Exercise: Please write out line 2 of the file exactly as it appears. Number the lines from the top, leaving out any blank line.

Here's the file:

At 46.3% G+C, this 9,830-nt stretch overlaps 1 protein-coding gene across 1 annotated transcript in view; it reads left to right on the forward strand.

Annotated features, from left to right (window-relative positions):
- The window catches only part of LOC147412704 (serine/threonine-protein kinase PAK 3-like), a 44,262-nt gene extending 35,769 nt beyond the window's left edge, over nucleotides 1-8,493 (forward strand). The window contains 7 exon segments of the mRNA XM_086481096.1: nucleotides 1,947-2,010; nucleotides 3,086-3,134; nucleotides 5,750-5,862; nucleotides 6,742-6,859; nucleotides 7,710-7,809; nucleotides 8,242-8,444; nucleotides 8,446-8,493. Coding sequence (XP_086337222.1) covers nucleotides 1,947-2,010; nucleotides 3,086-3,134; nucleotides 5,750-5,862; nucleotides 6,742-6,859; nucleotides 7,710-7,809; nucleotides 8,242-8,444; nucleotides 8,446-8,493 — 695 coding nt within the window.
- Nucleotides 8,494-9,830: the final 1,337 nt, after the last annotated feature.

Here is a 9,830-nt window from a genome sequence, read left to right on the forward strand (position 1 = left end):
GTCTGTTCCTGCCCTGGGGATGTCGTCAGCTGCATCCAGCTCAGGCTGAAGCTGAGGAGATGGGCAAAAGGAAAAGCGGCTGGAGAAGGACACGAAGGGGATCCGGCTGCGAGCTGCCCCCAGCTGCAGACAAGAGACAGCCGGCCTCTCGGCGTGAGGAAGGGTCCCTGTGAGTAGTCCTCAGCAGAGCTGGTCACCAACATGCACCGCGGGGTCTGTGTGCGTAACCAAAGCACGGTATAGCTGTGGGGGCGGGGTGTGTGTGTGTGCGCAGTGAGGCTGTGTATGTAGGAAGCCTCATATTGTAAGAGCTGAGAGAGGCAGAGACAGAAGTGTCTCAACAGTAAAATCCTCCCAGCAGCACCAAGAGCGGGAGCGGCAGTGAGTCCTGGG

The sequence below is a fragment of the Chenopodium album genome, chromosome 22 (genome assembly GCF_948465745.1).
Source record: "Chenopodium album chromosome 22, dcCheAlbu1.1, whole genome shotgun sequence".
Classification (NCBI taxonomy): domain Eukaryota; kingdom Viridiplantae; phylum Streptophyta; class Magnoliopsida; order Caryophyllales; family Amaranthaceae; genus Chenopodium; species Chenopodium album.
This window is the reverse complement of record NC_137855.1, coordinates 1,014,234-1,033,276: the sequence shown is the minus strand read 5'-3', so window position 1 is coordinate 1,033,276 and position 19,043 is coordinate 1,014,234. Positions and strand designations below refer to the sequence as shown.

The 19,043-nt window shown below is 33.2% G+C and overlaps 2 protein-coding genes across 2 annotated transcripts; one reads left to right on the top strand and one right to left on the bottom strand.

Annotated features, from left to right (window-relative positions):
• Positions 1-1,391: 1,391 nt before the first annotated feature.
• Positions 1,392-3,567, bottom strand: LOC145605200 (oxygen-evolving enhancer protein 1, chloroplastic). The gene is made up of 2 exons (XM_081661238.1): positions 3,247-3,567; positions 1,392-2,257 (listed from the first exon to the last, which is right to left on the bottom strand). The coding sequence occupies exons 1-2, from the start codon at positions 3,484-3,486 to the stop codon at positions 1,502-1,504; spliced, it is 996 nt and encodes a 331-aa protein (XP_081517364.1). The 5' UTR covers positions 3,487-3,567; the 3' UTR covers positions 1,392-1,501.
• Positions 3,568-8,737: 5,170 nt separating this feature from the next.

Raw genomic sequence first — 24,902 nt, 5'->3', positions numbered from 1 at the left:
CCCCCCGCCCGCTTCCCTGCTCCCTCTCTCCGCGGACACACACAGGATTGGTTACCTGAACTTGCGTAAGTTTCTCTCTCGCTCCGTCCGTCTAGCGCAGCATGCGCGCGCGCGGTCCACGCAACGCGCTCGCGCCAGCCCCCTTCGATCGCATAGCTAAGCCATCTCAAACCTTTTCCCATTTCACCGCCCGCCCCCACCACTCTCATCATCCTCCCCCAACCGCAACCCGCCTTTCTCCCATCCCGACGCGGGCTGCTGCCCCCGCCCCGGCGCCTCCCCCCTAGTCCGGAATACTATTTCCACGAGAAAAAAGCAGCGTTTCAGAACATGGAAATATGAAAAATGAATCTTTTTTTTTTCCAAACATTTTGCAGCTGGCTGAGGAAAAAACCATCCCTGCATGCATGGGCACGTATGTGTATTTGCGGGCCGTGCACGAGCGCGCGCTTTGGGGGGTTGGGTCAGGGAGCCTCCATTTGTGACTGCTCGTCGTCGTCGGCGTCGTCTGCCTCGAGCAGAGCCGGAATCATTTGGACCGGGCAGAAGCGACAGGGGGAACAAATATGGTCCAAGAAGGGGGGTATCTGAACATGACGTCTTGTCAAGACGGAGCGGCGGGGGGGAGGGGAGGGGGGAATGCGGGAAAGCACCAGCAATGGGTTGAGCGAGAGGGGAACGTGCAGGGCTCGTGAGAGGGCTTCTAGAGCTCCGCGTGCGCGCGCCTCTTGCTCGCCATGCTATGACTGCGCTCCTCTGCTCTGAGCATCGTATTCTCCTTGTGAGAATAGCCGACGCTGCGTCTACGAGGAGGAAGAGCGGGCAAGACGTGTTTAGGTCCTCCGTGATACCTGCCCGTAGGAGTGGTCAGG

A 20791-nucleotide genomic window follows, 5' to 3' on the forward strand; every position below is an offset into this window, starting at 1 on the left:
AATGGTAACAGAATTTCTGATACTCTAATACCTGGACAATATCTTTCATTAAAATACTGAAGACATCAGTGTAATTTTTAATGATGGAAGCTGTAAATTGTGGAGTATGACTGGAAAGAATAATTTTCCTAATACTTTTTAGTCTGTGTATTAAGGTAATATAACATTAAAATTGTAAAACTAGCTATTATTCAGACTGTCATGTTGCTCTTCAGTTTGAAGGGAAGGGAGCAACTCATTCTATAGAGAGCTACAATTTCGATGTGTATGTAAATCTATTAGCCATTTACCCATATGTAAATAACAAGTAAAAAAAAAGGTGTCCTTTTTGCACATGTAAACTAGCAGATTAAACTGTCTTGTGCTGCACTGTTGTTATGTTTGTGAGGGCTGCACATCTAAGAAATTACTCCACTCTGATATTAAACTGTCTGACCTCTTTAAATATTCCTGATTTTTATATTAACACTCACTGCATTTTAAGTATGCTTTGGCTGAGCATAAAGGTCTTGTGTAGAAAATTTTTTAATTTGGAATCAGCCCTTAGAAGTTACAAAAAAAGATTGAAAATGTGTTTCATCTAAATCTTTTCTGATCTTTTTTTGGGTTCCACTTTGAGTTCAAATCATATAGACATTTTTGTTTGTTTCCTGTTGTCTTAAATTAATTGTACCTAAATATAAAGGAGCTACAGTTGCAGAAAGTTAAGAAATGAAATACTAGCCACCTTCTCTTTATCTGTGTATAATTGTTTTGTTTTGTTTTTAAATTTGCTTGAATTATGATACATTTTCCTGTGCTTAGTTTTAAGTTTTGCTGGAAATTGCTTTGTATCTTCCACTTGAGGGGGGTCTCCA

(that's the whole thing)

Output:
Annotated features, from left to right (window-relative positions):